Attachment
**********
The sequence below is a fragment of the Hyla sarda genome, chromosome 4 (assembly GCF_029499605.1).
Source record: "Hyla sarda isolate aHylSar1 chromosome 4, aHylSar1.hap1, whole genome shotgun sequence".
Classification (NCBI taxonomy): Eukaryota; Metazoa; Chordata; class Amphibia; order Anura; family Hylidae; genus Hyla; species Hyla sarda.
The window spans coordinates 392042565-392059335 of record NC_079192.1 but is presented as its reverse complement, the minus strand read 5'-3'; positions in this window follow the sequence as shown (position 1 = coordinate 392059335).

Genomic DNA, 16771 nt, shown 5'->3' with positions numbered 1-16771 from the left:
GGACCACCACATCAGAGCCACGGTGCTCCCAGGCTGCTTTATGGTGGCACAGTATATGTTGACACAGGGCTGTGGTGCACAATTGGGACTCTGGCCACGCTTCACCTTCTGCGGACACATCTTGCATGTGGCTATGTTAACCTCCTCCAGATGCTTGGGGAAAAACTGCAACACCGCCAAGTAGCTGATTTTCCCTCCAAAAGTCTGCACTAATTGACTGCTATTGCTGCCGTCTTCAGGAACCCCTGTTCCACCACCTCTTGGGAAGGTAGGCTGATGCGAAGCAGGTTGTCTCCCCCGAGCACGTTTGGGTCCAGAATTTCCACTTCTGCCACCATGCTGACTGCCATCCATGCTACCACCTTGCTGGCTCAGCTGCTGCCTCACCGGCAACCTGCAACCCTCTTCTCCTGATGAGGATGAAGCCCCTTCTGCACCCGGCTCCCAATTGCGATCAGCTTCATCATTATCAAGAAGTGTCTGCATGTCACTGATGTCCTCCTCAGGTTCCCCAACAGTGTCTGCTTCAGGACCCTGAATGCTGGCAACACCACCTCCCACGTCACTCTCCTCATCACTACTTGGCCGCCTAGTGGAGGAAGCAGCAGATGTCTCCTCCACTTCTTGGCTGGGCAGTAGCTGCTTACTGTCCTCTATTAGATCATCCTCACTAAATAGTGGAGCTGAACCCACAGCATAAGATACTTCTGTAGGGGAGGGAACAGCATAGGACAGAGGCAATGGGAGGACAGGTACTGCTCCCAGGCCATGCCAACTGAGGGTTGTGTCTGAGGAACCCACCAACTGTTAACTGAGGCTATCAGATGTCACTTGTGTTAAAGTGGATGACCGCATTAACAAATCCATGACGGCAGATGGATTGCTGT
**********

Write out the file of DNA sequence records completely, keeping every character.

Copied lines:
The sequence below is a fragment of the Hyla sarda genome, chromosome 4 (assembly GCF_029499605.1).
Source record: "Hyla sarda isolate aHylSar1 chromosome 4, aHylSar1.hap1, whole genome shotgun sequence".
Classification (NCBI taxonomy): Eukaryota; Metazoa; Chordata; class Amphibia; order Anura; family Hylidae; genus Hyla; species Hyla sarda.
The window spans coordinates 392042565-392059335 of record NC_079192.1 but is presented as its reverse complement, the minus strand read 5'-3'; positions in this window follow the sequence as shown (position 1 = coordinate 392059335).

Genomic DNA, 16771 nt, shown 5'->3' with positions numbered 1-16771 from the left:
GGACCACCACATCAGAGCCACGGTGCTCCCAGGCTGCTTTATGGTGGCACAGTATATGTTGACACAGGGCTGTGGTGCACAATTGGGACTCTGGCCACGCTTCACCTTCTGCGGACACATCTTGCATGTGGCTATGTTAACCTCCTCCAGATGCTTGGGGAAAAACTGCAACACCGCCAAGTAGCTGATTTTCCCTCCAAAAGTCTGCACTAATTGACTGCTATTGCTGCCGTCTTCAGGAACCCCTGTTCCACCACCTCTTGGGAAGGTAGGCTGATGCGAAGCAGGTTGTCTCCCCCGAGCACGTTTGGGTCCAGAATTTCCACTTCTGCCACCATGCTGACTGCCATCCATGCTACCACCTTGCTGGCTCAGCTGCTGCCTCACCGGCAACCTGCAACCCTCTTCTCCTGATGAGGATGAAGCCCCTTCTGCACCCGGCTCCCAATTGCGATCAGCTTCATCATTATCAAGAAGTGTCTGCATGTCACTGATGTCCTCCTCAGGTTCCCCAACAGTGTCTGCTTCAGGACCCTGAATGCTGGCAACACCACCTCCCACGTCACTCTCCTCATCACTACTTGGCCGCCTAGTGGAGGAAGCAGCAGATGTCTCCTCCACTTCTTGGCTGGGCAGTAGCTGCTTACTGTCCTCTATTAGATCATCCTCACTAAATAGTGGAGCTGAACCCACAGCATAAGATACTTCTGTAGGGGAGGGAACAGCATAGGACAGAGGCAATGGGAGGACAGGTACTGCTCCCAGGCCATGCCAACTGAGGGTTGTGTCTGAGGAACCCACCAACTGTTAACTGAGGCTATCAGATGTCACTTGTGTTAAAGTGGATGACCGCATTAACAAATCCATGACGGCAGATGGATTGCTGT